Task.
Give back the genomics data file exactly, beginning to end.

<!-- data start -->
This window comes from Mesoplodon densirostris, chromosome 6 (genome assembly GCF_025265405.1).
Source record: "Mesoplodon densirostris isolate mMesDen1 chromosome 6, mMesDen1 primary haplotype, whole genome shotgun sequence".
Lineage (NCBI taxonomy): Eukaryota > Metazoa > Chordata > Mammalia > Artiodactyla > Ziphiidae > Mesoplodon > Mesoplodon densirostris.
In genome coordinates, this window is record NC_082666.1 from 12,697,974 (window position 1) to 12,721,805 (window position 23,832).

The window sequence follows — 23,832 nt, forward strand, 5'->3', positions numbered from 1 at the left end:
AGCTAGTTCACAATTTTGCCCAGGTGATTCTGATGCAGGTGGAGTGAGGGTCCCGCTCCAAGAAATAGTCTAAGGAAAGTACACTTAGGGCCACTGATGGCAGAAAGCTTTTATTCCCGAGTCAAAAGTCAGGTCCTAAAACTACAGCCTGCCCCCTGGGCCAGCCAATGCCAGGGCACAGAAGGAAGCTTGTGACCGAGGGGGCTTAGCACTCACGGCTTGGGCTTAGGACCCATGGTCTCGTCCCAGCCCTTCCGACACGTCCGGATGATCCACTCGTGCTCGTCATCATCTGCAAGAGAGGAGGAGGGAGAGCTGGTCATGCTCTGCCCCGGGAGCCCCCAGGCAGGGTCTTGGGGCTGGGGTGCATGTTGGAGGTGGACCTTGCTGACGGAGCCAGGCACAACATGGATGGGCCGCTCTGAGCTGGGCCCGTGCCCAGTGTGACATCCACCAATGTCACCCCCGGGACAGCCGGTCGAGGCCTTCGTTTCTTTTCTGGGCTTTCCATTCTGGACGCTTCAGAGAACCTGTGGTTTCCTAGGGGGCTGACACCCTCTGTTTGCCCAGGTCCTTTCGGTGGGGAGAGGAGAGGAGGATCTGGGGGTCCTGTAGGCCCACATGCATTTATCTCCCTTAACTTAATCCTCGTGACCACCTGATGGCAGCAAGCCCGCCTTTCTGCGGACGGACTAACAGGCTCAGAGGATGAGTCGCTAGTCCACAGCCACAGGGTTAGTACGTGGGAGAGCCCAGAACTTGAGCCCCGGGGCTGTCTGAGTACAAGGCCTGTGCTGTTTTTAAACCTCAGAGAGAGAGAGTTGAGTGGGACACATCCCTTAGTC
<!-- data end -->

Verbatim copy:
This window comes from Mesoplodon densirostris, chromosome 6 (genome assembly GCF_025265405.1).
Source record: "Mesoplodon densirostris isolate mMesDen1 chromosome 6, mMesDen1 primary haplotype, whole genome shotgun sequence".
Lineage (NCBI taxonomy): Eukaryota > Metazoa > Chordata > Mammalia > Artiodactyla > Ziphiidae > Mesoplodon > Mesoplodon densirostris.
In genome coordinates, this window is record NC_082666.1 from 12,697,974 (window position 1) to 12,721,805 (window position 23,832).

The window sequence follows — 23,832 nt, forward strand, 5'->3', positions numbered from 1 at the left end:
AGCTAGTTCACAATTTTGCCCAGGTGATTCTGATGCAGGTGGAGTGAGGGTCCCGCTCCAAGAAATAGTCTAAGGAAAGTACACTTAGGGCCACTGATGGCAGAAAGCTTTTATTCCCGAGTCAAAAGTCAGGTCCTAAAACTACAGCCTGCCCCCTGGGCCAGCCAATGCCAGGGCACAGAAGGAAGCTTGTGACCGAGGGGGCTTAGCACTCACGGCTTGGGCTTAGGACCCATGGTCTCGTCCCAGCCCTTCCGACACGTCCGGATGATCCACTCGTGCTCGTCATCATCTGCAAGAGAGGAGGAGGGAGAGCTGGTCATGCTCTGCCCCGGGAGCCCCCAGGCAGGGTCTTGGGGCTGGGGTGCATGTTGGAGGTGGACCTTGCTGACGGAGCCAGGCACAACATGGATGGGCCGCTCTGAGCTGGGCCCGTGCCCAGTGTGACATCCACCAATGTCACCCCCGGGACAGCCGGTCGAGGCCTTCGTTTCTTTTCTGGGCTTTCCATTCTGGACGCTTCAGAGAACCTGTGGTTTCCTAGGGGGCTGACACCCTCTGTTTGCCCAGGTCCTTTCGGTGGGGAGAGGAGAGGAGGATCTGGGGGTCCTGTAGGCCCACATGCATTTATCTCCCTTAACTTAATCCTCGTGACCACCTGATGGCAGCAAGCCCGCCTTTCTGCGGACGGACTAACAGGCTCAGAGGATGAGTCGCTAGTCCACAGCCACAGGGTTAGTACGTGGGAGAGCCCAGAACTTGAGCCCCGGGGCTGTCTGAGTACAAGGCCTGTGCTGTTTTTAAACCTCAGAGAGAGAGAGTTGAGTGGGACACATCCCTTAGTC